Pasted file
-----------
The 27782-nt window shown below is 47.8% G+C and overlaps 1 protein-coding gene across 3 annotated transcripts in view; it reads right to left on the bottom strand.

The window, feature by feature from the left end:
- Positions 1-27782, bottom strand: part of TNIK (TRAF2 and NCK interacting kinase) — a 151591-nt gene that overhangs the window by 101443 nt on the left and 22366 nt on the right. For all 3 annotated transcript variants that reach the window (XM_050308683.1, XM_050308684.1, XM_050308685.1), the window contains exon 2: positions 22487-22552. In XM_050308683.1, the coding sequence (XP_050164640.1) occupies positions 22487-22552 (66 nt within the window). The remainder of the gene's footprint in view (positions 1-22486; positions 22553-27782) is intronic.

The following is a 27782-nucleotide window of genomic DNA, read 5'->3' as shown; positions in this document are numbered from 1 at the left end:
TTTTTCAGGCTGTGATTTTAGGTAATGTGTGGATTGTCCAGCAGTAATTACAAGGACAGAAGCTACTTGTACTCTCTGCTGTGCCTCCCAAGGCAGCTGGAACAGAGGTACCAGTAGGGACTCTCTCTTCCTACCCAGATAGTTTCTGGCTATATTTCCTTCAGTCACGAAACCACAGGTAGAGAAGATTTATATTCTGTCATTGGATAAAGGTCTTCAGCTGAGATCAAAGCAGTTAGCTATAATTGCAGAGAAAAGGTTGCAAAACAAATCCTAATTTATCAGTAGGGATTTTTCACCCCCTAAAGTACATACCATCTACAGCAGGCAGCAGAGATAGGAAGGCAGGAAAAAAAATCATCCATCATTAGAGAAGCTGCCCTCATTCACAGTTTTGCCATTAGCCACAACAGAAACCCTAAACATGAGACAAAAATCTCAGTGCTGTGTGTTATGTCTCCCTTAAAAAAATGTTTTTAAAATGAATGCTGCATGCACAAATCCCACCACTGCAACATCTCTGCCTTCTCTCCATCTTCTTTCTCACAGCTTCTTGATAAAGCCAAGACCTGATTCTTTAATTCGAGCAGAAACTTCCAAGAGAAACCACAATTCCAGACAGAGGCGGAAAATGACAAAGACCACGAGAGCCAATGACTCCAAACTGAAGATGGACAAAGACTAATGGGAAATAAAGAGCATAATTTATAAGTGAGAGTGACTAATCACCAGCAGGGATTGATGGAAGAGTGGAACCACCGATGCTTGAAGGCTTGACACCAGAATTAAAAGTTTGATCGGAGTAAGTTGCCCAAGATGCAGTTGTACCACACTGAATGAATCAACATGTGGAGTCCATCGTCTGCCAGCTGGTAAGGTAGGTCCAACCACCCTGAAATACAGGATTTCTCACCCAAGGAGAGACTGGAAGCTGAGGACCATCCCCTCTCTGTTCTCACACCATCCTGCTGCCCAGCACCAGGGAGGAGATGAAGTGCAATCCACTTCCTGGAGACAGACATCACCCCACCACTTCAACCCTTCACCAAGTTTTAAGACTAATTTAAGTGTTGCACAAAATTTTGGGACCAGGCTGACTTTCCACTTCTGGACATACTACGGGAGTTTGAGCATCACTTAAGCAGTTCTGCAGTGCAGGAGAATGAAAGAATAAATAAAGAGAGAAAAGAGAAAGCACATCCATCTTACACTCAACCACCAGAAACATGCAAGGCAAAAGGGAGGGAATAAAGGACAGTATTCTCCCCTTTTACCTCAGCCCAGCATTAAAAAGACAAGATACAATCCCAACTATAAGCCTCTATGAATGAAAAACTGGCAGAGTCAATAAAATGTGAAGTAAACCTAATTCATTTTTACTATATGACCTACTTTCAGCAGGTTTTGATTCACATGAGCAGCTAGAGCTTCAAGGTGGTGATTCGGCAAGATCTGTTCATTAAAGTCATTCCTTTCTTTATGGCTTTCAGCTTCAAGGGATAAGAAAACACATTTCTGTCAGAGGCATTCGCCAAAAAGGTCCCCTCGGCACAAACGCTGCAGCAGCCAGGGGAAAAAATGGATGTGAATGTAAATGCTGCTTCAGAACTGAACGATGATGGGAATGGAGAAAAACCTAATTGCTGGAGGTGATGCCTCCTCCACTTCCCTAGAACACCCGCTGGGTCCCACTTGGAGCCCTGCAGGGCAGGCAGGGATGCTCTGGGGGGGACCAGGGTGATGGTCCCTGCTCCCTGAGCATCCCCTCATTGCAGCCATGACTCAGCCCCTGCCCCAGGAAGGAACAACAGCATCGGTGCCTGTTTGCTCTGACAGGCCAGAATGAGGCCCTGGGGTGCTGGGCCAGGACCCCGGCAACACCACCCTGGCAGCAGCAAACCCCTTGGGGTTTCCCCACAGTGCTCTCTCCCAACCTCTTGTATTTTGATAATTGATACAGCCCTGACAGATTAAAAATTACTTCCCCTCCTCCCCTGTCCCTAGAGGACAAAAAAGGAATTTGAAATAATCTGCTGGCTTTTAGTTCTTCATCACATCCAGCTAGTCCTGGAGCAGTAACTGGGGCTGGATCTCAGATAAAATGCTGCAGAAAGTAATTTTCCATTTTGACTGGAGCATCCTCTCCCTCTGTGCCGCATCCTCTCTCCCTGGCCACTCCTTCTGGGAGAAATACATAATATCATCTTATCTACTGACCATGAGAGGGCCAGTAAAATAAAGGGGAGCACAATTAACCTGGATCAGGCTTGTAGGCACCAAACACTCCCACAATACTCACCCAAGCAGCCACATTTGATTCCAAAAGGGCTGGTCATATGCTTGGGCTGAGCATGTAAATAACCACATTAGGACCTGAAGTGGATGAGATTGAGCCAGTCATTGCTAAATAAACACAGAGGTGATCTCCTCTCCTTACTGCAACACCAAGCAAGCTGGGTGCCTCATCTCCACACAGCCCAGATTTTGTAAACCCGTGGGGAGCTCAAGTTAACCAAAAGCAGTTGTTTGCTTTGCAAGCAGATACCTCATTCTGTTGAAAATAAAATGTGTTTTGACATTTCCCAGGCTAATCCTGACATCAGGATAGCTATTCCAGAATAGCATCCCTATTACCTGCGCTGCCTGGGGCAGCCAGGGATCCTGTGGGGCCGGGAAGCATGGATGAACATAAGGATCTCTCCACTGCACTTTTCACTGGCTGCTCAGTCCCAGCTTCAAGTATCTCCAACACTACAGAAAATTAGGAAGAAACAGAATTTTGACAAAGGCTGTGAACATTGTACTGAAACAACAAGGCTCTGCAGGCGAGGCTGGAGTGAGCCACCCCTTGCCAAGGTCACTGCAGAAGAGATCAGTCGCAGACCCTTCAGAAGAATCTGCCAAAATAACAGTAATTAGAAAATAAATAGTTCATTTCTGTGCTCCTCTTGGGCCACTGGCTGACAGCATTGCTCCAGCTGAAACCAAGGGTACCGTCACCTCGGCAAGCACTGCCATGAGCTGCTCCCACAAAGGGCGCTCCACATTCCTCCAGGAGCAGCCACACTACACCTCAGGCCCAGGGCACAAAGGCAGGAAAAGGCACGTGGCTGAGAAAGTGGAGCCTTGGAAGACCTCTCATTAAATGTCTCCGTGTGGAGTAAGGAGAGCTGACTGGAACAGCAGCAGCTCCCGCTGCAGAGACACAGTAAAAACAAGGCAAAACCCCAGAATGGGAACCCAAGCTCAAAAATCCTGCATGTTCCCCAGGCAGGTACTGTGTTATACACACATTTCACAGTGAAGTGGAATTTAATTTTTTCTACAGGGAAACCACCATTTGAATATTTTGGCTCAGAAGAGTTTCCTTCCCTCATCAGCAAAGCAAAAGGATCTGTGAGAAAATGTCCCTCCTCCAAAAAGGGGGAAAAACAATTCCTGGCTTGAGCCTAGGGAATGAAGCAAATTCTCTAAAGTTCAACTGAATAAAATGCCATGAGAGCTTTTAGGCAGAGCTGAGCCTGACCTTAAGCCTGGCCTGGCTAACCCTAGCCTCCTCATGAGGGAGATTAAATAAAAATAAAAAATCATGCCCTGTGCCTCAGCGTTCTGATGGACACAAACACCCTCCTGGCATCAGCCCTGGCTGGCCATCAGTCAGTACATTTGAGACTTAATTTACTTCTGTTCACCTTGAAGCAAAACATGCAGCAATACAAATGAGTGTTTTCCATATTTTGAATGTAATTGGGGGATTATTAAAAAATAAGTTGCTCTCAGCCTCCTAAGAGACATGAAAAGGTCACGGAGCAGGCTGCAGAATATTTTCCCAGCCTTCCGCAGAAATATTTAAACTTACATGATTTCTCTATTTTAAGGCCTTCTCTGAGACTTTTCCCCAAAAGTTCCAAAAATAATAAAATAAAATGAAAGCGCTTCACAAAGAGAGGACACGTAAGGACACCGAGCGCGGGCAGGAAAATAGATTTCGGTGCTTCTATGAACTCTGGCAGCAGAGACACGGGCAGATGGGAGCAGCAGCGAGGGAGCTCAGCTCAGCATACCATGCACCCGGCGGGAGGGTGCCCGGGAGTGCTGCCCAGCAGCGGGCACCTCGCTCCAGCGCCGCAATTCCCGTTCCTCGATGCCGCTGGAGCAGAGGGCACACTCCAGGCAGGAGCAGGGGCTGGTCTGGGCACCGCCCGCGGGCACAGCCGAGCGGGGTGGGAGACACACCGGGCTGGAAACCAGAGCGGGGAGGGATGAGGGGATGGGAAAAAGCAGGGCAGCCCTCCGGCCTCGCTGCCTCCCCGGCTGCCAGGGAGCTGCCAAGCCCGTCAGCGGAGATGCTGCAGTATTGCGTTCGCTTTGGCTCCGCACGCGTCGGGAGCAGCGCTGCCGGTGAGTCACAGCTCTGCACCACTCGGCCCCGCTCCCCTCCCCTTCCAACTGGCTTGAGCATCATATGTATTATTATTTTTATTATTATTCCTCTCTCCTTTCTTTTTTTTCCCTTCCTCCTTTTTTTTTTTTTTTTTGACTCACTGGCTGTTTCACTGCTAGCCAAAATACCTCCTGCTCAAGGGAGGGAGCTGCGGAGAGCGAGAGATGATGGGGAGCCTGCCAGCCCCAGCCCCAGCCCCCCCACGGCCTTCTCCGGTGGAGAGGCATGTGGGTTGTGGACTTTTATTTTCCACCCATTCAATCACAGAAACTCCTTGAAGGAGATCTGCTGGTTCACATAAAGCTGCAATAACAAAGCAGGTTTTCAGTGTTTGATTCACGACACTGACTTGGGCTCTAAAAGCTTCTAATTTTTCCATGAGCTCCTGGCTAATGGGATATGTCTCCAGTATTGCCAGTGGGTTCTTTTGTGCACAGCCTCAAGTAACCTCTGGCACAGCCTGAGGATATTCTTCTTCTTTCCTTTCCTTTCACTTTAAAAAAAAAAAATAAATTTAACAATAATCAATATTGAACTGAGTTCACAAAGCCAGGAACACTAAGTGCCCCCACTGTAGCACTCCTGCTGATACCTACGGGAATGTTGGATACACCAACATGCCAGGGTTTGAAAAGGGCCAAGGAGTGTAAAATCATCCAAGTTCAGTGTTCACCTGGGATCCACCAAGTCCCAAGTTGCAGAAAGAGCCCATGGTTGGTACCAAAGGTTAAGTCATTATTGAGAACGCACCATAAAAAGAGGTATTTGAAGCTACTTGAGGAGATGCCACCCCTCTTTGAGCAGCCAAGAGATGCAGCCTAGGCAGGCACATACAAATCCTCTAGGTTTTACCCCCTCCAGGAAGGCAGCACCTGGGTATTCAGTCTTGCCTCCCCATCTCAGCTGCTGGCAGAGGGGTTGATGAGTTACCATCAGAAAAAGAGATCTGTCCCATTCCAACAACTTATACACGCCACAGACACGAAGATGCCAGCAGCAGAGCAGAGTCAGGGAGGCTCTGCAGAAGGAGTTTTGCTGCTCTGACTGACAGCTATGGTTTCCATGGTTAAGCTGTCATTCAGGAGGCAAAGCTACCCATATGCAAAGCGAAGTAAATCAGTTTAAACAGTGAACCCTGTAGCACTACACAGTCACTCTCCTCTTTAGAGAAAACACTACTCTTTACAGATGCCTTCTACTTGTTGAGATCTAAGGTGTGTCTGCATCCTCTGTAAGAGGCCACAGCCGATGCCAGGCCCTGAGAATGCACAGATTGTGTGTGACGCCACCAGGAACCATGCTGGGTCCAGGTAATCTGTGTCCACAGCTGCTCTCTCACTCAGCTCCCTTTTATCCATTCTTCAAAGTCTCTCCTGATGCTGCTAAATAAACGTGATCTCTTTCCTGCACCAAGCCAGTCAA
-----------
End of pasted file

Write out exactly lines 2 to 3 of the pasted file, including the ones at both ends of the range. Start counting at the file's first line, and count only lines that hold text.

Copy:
The window, feature by feature from the left end:
- Positions 1-27782, bottom strand: part of TNIK (TRAF2 and NCK interacting kinase) — a 151591-nt gene that overhangs the window by 101443 nt on the left and 22366 nt on the right. For all 3 annotated transcript variants that reach the window (XM_050308683.1, XM_050308684.1, XM_050308685.1), the window contains exon 2: positions 22487-22552. In XM_050308683.1, the coding sequence (XP_050164640.1) occupies positions 22487-22552 (66 nt within the window). The remainder of the gene's footprint in view (positions 1-22486; positions 22553-27782) is intronic.